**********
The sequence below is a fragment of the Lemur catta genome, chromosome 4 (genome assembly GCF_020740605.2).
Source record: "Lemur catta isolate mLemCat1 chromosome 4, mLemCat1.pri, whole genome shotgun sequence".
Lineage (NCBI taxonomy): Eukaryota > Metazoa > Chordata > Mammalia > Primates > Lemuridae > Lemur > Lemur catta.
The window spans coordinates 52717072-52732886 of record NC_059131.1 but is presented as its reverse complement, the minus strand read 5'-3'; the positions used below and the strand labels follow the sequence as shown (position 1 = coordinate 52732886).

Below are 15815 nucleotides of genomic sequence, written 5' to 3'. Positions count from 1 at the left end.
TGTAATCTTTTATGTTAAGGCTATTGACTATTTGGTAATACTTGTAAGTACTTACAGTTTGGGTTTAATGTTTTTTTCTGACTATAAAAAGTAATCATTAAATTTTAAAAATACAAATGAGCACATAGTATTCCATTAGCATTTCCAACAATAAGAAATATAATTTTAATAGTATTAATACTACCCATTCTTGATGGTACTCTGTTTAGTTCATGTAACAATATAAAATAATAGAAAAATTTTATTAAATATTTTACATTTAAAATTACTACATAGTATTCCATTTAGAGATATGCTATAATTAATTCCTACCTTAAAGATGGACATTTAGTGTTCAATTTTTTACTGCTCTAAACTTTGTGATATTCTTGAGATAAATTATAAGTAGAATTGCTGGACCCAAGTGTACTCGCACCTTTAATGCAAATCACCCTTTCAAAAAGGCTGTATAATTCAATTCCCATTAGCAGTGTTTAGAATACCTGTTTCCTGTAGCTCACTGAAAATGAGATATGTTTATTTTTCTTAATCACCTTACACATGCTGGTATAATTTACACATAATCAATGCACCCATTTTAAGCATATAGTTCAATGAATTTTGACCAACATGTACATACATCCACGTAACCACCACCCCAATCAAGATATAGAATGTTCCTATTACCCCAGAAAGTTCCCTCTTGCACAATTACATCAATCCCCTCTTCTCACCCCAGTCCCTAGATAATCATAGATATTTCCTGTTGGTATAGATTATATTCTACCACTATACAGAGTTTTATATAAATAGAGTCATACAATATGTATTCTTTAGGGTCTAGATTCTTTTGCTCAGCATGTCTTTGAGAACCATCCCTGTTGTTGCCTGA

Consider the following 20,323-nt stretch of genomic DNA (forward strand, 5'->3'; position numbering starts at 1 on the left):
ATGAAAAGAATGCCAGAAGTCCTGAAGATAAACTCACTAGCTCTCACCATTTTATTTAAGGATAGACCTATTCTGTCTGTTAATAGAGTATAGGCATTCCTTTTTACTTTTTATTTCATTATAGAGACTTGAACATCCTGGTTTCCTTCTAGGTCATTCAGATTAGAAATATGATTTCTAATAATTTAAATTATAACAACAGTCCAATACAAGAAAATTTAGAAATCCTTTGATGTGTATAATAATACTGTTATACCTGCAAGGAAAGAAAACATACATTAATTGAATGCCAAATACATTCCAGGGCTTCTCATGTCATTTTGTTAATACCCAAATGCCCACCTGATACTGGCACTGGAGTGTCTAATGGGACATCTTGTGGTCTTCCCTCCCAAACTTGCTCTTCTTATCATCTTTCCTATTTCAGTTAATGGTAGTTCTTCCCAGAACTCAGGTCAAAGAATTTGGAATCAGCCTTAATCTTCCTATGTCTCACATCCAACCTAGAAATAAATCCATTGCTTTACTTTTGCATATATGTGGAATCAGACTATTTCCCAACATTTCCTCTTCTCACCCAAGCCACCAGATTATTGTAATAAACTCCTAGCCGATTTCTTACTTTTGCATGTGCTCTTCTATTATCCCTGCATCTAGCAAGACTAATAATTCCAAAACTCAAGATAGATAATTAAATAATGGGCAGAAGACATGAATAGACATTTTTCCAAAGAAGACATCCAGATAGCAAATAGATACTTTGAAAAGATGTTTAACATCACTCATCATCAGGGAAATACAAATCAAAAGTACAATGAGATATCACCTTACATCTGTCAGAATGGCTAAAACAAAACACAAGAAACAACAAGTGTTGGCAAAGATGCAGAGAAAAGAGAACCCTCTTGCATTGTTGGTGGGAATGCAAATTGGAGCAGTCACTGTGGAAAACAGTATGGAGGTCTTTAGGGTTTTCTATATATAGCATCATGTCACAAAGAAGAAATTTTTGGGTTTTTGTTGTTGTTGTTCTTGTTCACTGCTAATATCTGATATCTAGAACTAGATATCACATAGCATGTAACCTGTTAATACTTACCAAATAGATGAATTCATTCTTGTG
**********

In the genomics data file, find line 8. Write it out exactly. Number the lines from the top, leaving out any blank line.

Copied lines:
ATGAAAAGAATGCCAGAAGTCCTGAAGATAAACTCACTAGCTCTCACCATTTTATTTAAGGATAGACCTATTCTGTCTGTTAATAGAGTATAGGCATTCCTTTTTACTTTTTATTTCATTATAGAGACTTGAACATCCTGGTTTCCTTCTAGGTCATTCAGATTAGAAATATGATTTCTAATAATTTAAATTATAACAACAGTCCAATACAAGAAAATTTAGAAATCCTTTGATGTGTATAATAATACTGTTATACCTGCAAGGAAAGAAAACATACATTAATTGAATGCCAAATACATTCCAGGGCTTCTCATGTCATTTTGTTAATACCCAAATGCCCACCTGATACTGGCACTGGAGTGTCTAATGGGACATCTTGTGGTCTTCCCTCCCAAACTTGCTCTTCTTATCATCTTTCCTATTTCAGTTAATGGTAGTTCTTCCCAGAACTCAGGTCAAAGAATTTGGAATCAGCCTTAATCTTCCTATGTCTCACATCCAACCTAGAAATAAATCCATTGCTTTACTTTTGCATATATGTGGAATCAGACTATTTCCCAACATTTCCTCTTCTCACCCAAGCCACCAGATTATTGTAATAAACTCCTAGCCGATTTCTTACTTTTGCATGTGCTCTTCTATTATCCCTGCATCTAGCAAGACTAATAATTCCAAAACTCAAGATAGATAATTAAATAATGGGCAGAAGACATGAATAGACATTTTTCCAAAGAAGACATCCAGATAGCAAATAGATACTTTGAAAAGATGTTTAACATCACTCATCATCAGGGAAATACAAATCAAAAGTACAATGAGATATCACCTTACATCTGTCAGAATGGCTAAAACAAAACACAAGAAACAACAAGTGTTGGCAAAGATGCAGAGAAAAGAGAACCCTCTTGCATTGTTGGTGGGAATGCAAATTGGAGCAGTCACTGTGGAAAACAGTATGGAGGTCTTTAGGGTTTTCTATATATAGCATCATGTCACAAAGAAGAAATTTTTGGGTTTTTGTTGTTGTTGTTCTTGTTCACTGCTAATATCTGATATCTAGAACTAGATATCACATAGCATGTAACCTGTTAATACTTACCAAATAGATGAATTCATTCTTGTG